This has to be one of the weirdest solutions to a animal killing problem that Ive ever heard. And to think it was scientists that came up with this.
It involves painting eyes on the asses of cows! Thats right, having a smiley face ass is going to cut down dramatically on the number of lions that are shot by farmers in Africa, according to scientists.
And it looks as if early trials are showing very positive results! Lions appear to be less likely to attack livestock when they believe they are being watched. This means a better relationship between farmers and lions. Scientists from the University of New South Wales (UNSW) in Australia are testing this method. They first had noticed that lions would back off when prey like an impala would look at them. Heres what Neil Jordan, a conservation biologist from UNSW had to say:
“Lions are ambush hunters, so they creep up on their prey, get close and jump on them unseen. But in this case, the impala noticed the lion. And when the lion realised it had been spotted, it gave up on the hunt.”
Its sort of like butterflies who have wing patterns resembling eyes, and they end up warding off predators as a result. This is a first with larger predators though. But something is definitely needing to be done as there are between 23,000 and 39,000 African lions left in the wild. They are reported as vulnerable on the IUCN Red List of Threatened Species!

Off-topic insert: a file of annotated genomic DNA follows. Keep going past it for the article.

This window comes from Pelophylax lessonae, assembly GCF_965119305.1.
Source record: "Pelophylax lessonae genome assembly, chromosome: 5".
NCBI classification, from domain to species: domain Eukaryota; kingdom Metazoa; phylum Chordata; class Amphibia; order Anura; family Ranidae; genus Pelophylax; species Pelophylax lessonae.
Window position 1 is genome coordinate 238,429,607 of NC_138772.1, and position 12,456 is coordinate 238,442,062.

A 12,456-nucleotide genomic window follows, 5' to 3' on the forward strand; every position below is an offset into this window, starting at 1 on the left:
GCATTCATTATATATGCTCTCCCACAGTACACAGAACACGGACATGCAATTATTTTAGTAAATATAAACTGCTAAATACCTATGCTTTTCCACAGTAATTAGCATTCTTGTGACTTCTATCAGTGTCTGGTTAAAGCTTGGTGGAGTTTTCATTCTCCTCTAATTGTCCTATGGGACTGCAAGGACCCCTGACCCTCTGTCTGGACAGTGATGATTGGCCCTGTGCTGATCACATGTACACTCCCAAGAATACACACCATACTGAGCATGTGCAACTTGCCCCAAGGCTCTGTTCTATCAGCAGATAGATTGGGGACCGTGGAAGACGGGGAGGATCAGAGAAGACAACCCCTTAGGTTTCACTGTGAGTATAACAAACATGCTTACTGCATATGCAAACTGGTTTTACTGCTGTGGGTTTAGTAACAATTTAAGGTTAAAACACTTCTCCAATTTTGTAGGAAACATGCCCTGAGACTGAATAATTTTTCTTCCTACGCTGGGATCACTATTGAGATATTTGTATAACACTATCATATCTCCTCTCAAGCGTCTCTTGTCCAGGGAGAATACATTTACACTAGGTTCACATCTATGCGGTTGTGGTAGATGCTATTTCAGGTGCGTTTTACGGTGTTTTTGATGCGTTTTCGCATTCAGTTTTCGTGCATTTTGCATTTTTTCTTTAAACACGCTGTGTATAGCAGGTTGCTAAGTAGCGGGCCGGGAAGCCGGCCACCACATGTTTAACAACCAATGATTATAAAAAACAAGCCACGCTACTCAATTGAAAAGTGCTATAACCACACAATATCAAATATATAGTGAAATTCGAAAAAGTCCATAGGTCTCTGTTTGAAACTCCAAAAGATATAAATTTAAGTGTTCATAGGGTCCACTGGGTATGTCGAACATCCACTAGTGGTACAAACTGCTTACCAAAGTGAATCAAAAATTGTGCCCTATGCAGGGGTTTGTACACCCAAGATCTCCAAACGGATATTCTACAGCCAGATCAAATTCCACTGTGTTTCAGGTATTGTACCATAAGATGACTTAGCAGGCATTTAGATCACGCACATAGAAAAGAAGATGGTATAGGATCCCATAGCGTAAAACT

It turns out the farmers who kill lions in retaliation is actually one of the biggest threats to the species.
Heres what Jordan has to say:
“As protected conservation areas become smaller, lions are increasingly coming into contact with human populations, which are expanding to the boundaries of these protected areas.
So you can see how important it is to prevent the lions from killing in the first place, then farmers would ease off on the killing and would hopefully be able to peacefully co-exist with the animal. Could it really work? A small trial in Botswana is leading that answer towards a resounding yes.
They stamped on painted eyes on a third of the herd consisting of 62 cattle. The returning cow count over 10 weeks came out to be three unpainted cows who were killed, while all painted cows survived! While the sample size is too small to totally rule out chance, they will go back again and conduct a more thorough three-month test which will hopefully give more precise answers on whether or not this truly does work.
Jordan and team have bought 10 cattle GPS loggers, and a GPS lion radio collar, through crowdfunding. The GPS devices will reveal the movements of the cattle and the lions. The hope is to be able to track the movement and see when these two animals meet, if the painted eyes will make a difference.
“This will give us information about the exposure of painted and unpainted cows to predation risks, and where the conflict hotspots are.
How weird to think that painted butts may be the ultimate solution to this problem of protecting endangered African lions! Share this bizarre story with friends and family!